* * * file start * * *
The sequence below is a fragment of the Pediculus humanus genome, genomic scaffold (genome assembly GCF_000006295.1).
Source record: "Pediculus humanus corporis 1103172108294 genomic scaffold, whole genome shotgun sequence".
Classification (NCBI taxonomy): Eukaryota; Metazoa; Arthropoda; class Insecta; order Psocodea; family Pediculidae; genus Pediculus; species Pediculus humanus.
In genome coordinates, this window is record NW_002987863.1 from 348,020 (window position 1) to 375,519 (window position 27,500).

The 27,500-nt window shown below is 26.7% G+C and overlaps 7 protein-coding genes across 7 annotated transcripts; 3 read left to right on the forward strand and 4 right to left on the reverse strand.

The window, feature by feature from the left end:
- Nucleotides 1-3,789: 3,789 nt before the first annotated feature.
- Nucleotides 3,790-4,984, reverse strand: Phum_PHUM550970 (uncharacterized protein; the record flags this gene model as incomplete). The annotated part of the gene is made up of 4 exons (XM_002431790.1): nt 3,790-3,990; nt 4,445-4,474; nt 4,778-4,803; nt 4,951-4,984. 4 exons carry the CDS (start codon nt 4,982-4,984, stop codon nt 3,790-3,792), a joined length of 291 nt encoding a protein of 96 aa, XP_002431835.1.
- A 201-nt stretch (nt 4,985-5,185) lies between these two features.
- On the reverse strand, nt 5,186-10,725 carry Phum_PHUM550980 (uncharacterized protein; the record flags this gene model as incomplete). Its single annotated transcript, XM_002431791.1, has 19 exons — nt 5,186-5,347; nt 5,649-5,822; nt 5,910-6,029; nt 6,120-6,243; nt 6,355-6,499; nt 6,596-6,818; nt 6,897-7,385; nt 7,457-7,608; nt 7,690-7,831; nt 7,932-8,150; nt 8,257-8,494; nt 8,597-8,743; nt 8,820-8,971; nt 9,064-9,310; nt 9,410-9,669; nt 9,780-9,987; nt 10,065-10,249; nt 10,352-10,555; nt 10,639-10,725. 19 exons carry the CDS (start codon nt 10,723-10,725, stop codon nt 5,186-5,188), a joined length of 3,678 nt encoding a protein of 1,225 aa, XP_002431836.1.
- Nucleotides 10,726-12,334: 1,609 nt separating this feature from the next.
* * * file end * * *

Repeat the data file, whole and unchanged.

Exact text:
The sequence below is a fragment of the Pediculus humanus genome, genomic scaffold (genome assembly GCF_000006295.1).
Source record: "Pediculus humanus corporis 1103172108294 genomic scaffold, whole genome shotgun sequence".
Classification (NCBI taxonomy): Eukaryota; Metazoa; Arthropoda; class Insecta; order Psocodea; family Pediculidae; genus Pediculus; species Pediculus humanus.
In genome coordinates, this window is record NW_002987863.1 from 348,020 (window position 1) to 375,519 (window position 27,500).

The 27,500-nt window shown below is 26.7% G+C and overlaps 7 protein-coding genes across 7 annotated transcripts; 3 read left to right on the forward strand and 4 right to left on the reverse strand.

The window, feature by feature from the left end:
- Nucleotides 1-3,789: 3,789 nt before the first annotated feature.
- Nucleotides 3,790-4,984, reverse strand: Phum_PHUM550970 (uncharacterized protein; the record flags this gene model as incomplete). The annotated part of the gene is made up of 4 exons (XM_002431790.1): nt 3,790-3,990; nt 4,445-4,474; nt 4,778-4,803; nt 4,951-4,984. 4 exons carry the CDS (start codon nt 4,982-4,984, stop codon nt 3,790-3,792), a joined length of 291 nt encoding a protein of 96 aa, XP_002431835.1.
- A 201-nt stretch (nt 4,985-5,185) lies between these two features.
- On the reverse strand, nt 5,186-10,725 carry Phum_PHUM550980 (uncharacterized protein; the record flags this gene model as incomplete). Its single annotated transcript, XM_002431791.1, has 19 exons — nt 5,186-5,347; nt 5,649-5,822; nt 5,910-6,029; nt 6,120-6,243; nt 6,355-6,499; nt 6,596-6,818; nt 6,897-7,385; nt 7,457-7,608; nt 7,690-7,831; nt 7,932-8,150; nt 8,257-8,494; nt 8,597-8,743; nt 8,820-8,971; nt 9,064-9,310; nt 9,410-9,669; nt 9,780-9,987; nt 10,065-10,249; nt 10,352-10,555; nt 10,639-10,725. 19 exons carry the CDS (start codon nt 10,723-10,725, stop codon nt 5,186-5,188), a joined length of 3,678 nt encoding a protein of 1,225 aa, XP_002431836.1.
- Nucleotides 10,726-12,334: 1,609 nt separating this feature from the next.